ALACHUA COUNTY, Fla. (WCJB) -- Alachua County Animal Services' shelter is under quarantine as staff fight an outbreak of canine distemper, with six dogs euthanized for the virus since it was discovered on Saturday.
Staff euthanized two puppies Saturday morning after they tested positive for distemper, a viral infection that affects multiple systems in a dog's body. Four more dogs were euthanized for the virus on Wednesday.
“The reason that things like this come to an open admissions shelter in the Southeast is because of the pool of unvaccinated animals in our community,” said Ed Williams, the Director of Alachua County Animal Services.
Williams said the virus was most likely brought in by a stray dog. Any dog brought into the shelter is vaccinated for distemper, but there is a three week incubation period before symptoms show. Williams said the dog (or dogs) that spread the infection was most likely infected before entering the shelter.
"All dogs here are vaccinated upon intake for these things but a vaccination, if the dog had already been exposed to it, particularly if it was a young dog and it didn't have any vaccines onboard, then vaccines aren't a cure, they're a preventative," Williams said.
On Saturday afternoon, 18 other dogs were euthanized as the shelter faced an overcrowding issue. Before the outbreak, the shelter was already over capacity. The 18 euthanized were chosen based on factors like health, behavior, and length of stay.
"Sometimes overcrowding in a shelter can lead to additional illness," Williams said.
TV20 spoke with a volunteer who asked to remain anonymous.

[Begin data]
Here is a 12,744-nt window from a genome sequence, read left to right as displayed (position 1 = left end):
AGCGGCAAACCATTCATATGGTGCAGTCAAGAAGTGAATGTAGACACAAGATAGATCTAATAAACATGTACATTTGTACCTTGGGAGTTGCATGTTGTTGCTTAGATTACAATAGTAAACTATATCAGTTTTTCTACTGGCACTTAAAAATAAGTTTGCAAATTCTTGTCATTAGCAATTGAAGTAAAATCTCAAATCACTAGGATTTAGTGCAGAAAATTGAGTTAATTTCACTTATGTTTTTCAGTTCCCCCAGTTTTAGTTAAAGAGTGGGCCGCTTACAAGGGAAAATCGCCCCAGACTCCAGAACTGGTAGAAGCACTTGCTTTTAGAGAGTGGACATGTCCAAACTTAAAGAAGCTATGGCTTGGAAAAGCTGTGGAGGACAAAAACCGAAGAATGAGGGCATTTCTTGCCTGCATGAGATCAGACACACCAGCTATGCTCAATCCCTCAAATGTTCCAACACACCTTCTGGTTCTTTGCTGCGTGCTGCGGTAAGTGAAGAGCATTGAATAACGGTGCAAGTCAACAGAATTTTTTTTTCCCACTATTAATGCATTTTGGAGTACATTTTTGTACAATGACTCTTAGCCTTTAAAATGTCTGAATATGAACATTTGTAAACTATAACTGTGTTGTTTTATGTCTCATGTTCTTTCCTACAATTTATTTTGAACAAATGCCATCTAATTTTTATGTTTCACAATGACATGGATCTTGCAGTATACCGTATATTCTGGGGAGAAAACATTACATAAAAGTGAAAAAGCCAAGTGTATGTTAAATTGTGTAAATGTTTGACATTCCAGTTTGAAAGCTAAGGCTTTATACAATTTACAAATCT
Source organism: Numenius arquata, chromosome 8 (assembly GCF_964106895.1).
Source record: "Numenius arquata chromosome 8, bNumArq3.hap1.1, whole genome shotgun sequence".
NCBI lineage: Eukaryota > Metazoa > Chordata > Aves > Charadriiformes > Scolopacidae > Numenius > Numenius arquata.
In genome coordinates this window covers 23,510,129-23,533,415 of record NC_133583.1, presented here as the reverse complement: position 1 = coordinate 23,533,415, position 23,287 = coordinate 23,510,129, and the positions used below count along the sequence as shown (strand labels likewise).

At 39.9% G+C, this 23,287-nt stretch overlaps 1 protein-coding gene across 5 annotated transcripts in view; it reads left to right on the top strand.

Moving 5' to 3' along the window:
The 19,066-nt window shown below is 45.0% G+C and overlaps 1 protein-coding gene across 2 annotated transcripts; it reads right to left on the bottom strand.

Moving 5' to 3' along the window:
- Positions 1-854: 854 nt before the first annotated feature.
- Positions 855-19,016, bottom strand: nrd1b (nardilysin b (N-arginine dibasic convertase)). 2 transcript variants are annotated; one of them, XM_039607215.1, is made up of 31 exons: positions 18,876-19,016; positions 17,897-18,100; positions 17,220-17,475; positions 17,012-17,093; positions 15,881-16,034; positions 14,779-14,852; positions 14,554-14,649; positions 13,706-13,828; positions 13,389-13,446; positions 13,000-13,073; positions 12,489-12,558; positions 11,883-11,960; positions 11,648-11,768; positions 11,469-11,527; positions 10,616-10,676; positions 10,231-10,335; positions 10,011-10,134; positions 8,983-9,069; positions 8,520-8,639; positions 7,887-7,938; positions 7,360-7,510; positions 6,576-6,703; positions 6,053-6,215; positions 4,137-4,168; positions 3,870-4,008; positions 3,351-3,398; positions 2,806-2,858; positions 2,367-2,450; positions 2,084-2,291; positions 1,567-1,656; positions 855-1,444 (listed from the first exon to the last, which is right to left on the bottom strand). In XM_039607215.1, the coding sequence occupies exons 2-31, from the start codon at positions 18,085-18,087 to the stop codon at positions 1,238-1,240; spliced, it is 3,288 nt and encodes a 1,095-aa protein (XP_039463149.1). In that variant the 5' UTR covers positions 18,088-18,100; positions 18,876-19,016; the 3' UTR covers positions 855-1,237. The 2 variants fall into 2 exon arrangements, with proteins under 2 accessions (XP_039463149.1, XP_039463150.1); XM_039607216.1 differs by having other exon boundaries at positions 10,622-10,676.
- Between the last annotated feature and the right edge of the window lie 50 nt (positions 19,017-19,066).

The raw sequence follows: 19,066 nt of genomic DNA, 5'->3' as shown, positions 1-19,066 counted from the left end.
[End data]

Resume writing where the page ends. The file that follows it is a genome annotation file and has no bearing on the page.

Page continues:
"I've never seen 18 dogs in one day put down," the volunteer said.
In total, 24 dogs have been put down since the start of the outbreak on Saturday morning.
All six of the dogs euthanized for distemper were on the adoption list. Williams said any person who came in contact with the dogs, as well as anyone who adopted a dog in the period when the infected dogs were in the shelter, has been contacted and informed of what symptoms to look for. Some of the 18 dogs euthanized were also adoptable.
"I was devastated," the volunteer said. "I mean, I fell in love with several of those dogs just volunteering with them, and I know other volunteers have worked tirelessly to find fosters and adopters for these dogs."
Williams said the 18 euthanized dogs were on a pull list for local rescues but hadn't been taken in.
"It's abnormal for us in recent years, the past two years we've had a 90 percent plus release rate," Williams said. "And so, yeah, it's a little unusual to have to do that many at one time."
The shelter will remain under quarantine for two weeks following any discovery of distemper symptoms, meaning at least two weeks from Wednesday. No dogs can be adopted, but owners can still reclaim dogs.
Volunteers have been asked not to come to the shelter until the virus has come under control. A "hot zone" and a "clean zone" were established to separate dogs that have been exposed to distemper.
Williams encouraged dog owners, especially anyone owning young dogs, to get the animals vaccinated to prevent the spread of the virus.
The shelter is still open to adopt cats, apply for licenses and get animals vaccinated.